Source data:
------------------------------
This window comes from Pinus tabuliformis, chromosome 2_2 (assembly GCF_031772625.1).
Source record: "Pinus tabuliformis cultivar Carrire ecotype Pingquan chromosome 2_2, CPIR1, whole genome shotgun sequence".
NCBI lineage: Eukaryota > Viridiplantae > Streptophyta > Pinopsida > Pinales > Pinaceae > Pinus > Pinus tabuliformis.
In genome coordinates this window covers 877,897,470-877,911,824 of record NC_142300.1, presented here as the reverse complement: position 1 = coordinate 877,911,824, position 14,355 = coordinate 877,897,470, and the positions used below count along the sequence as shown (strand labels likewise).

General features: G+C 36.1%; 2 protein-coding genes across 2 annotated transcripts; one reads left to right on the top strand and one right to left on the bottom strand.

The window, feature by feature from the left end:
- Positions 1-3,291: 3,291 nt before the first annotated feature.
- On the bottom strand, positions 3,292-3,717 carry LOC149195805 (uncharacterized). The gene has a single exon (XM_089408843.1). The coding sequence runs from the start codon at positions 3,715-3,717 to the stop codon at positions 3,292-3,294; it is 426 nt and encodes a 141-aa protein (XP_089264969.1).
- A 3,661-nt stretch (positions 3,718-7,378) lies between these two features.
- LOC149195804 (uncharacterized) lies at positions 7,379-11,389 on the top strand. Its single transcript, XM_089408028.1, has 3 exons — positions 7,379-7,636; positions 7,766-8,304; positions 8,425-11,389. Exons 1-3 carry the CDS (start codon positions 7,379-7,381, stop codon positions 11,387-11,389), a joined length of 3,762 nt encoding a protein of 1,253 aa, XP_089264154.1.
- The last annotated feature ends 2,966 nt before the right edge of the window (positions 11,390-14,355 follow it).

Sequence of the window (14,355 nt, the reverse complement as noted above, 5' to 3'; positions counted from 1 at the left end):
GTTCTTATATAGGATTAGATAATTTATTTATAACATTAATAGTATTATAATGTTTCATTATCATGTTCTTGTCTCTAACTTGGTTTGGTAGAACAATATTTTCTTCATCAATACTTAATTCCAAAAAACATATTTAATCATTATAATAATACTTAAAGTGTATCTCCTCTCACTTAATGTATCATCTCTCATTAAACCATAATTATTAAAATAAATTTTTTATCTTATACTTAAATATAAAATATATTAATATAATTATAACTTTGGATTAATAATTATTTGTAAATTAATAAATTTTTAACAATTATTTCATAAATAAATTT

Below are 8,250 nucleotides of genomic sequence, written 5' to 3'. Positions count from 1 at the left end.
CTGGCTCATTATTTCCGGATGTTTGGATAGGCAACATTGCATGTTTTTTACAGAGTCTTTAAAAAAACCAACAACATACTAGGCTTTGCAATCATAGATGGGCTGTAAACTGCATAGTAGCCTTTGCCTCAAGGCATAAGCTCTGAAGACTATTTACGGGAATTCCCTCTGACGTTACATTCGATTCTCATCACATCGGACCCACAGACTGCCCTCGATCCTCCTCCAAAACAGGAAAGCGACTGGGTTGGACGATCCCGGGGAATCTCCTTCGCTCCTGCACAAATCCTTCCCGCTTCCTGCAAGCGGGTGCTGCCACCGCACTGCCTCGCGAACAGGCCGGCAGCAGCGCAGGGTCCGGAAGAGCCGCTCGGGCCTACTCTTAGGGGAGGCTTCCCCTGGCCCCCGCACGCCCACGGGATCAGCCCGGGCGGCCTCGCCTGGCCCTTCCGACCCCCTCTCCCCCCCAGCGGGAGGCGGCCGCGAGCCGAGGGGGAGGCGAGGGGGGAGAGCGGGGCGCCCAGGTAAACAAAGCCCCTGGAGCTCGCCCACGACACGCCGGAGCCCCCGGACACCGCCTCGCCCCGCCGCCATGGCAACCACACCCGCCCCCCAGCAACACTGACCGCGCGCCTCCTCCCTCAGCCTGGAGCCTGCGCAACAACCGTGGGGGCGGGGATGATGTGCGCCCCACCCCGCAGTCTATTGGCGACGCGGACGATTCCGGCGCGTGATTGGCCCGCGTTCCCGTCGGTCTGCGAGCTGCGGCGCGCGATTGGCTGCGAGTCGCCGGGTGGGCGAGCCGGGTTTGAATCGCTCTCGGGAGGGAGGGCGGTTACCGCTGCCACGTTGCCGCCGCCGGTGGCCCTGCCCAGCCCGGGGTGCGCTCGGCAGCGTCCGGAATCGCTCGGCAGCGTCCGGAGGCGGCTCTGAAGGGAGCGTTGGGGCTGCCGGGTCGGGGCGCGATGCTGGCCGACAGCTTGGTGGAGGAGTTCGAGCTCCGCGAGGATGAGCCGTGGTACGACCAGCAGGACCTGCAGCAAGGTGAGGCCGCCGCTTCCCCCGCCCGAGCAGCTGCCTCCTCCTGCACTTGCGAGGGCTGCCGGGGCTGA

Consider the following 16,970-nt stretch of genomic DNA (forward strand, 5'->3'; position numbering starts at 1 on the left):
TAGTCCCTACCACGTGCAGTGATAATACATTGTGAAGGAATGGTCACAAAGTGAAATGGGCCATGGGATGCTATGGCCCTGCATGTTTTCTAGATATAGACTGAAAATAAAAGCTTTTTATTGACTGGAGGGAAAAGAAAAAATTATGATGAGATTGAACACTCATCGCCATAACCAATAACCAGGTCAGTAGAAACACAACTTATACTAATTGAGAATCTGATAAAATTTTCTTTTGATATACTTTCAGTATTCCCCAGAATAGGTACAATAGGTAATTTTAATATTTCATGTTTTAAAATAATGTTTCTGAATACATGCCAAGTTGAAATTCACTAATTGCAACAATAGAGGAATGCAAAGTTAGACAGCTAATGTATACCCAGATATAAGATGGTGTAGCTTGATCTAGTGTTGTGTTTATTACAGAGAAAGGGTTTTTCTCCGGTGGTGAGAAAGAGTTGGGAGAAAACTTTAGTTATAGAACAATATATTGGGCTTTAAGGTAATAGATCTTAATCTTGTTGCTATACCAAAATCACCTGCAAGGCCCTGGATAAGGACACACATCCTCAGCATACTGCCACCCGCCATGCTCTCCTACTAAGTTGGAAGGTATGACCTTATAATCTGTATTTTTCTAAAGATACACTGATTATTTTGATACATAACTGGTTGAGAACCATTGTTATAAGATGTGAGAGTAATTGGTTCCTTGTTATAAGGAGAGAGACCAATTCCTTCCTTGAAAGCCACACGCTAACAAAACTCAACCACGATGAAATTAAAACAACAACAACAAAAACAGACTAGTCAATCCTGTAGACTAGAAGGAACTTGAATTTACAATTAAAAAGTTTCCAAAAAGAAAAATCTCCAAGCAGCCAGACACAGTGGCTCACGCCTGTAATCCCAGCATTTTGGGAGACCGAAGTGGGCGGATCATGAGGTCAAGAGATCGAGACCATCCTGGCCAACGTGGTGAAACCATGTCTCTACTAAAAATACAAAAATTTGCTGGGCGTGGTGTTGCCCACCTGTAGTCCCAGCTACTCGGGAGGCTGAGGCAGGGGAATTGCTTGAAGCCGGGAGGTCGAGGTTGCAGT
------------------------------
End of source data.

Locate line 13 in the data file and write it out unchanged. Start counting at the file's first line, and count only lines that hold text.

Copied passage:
GTTCTTATATAGGATTAGATAATTTATTTATAACATTAATAGTATTATAATGTTTCATTATCATGTTCTTGTCTCTAACTTGGTTTGGTAGAACAATATTTTCTTCATCAATACTTAATTCCAAAAAACATATTTAATCATTATAATAATACTTAAAGTGTATCTCCTCTCACTTAATGTATCATCTCTCATTAAACCATAATTATTAAAATAAATTTTTTATCTTATACTTAAATATAAAATATATTAATATAATTATAACTTTGGATTAATAATTATTTGTAAATTAATAAATTTTTAACAATTATTTCATAAATAAATTT